I may be out of work in a professional sense, but, being in recovery and being in sobriety means, to me, that there is always something new to work on in my life. That’s a change. Prior to sobering up most of the work I was doing was to avoid feeling and changing. Today, my landscape looks entirely different.
While I’ve been a success in sobriety, now that I’m out of treatment, I realize that there are other things that need attention. Not the least of which is my poor self image.
My whole life I’ve struggled with my body, poor self image, and weight. In battling my addictions, I’ve come to realize that all addictions, whether they are substance related or otherwise, tie into the same core issues. And, self esteem is a big one. There are things I know about myself to be true, and then, there are things that are inherently false in my thinking. Self awareness is sorting out those truths and those lies, and setting the record straight.
As I progress in sobriety, my struggle with my body, weight and self image has flared up. Obsessing about this area of my life is another great way to distract myself from being present. So, as I work to get a job, still unemployed, with lots of free time on my hands, my new goal is to really try to make some peace with my physical self. I’ve so often found myself in that all-or-nothing mentality. On a diet OR not watching what I eat at all. Working out ceaselessly at the gym OR not working out at all. It isn’t healthy to tip the scales this way, literally and figuratively. A healthy life, and body, is about balance.
So, I joined a group yoga workshop that my therapist runs once a week through my old treatment center. Today was our first meeting and it was great. The focus of the group is to build a yoga practice, not around physical fitness, but around mindfulness. Being present with your mind, body, and spirit. Focusing on soft, restorative movement while remaining present in your body. It’s a peaceful, non-judgmental environment. It’s focused on well being, which, for me is a needed change. Exercise in my life often seems like a no-end-in-sight type deal. I feel like I’ll never “get there.” This workshop allows you to tap into that feeling of “going there.” For exercise to be a part of your life, it has to be something you like. If you’re going to start running just to drop those last ten pounds, you’re not going to like running. Every time you step on the treadmill or head outside for a jog, it’s that ten pounds you see in front of you. This yoga workshop emphasizes the concept that it’s the actual running itself that’s going to heal you, not the ten pounds you’re looking to lose.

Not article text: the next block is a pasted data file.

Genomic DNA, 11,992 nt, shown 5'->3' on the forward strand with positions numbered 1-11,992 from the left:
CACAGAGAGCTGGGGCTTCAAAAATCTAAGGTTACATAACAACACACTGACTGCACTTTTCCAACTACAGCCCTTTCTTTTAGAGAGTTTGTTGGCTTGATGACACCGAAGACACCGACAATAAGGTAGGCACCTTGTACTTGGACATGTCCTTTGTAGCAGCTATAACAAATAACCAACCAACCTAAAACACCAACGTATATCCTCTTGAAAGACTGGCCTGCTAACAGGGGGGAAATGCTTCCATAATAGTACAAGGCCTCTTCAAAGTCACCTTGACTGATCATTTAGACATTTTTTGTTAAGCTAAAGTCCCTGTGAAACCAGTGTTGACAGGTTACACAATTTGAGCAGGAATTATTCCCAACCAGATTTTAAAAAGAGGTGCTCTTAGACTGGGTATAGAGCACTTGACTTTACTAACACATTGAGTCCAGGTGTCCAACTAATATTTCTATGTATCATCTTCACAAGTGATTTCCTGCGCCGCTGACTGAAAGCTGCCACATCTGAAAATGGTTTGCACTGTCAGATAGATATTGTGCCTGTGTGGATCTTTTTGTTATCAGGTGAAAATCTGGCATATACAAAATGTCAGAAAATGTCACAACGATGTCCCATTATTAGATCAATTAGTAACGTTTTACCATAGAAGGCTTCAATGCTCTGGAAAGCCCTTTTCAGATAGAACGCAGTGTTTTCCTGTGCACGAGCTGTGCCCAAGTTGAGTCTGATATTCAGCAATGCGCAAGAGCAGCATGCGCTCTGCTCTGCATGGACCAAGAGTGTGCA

I still have a lot of work in this realm. Even though I know it to be false, my mind still frequently tells me that if I’m at my goal weight, I’ll be happy. But, the truth of the matter is, when I’m happy, that’s when I’ll reach my goal weight. Emotional eating, compulsive exercise, and my eating disorder mentality is all unhealthy and ultimately destructive behavior. So, as I settle into my new life in sobriety, it’s time to dig a little deeper. Sort out all those feelings of inadequacy that feed my poor self image and start working to heal. Because there’s no diet or amount of weight loss that’s going to make me feel better. I have to feel better from within.
So, much like staying clean and sober, the body too must find that emotional sobriety to function at it’s peak. So, it’s time to dive in a little deeper and get even better.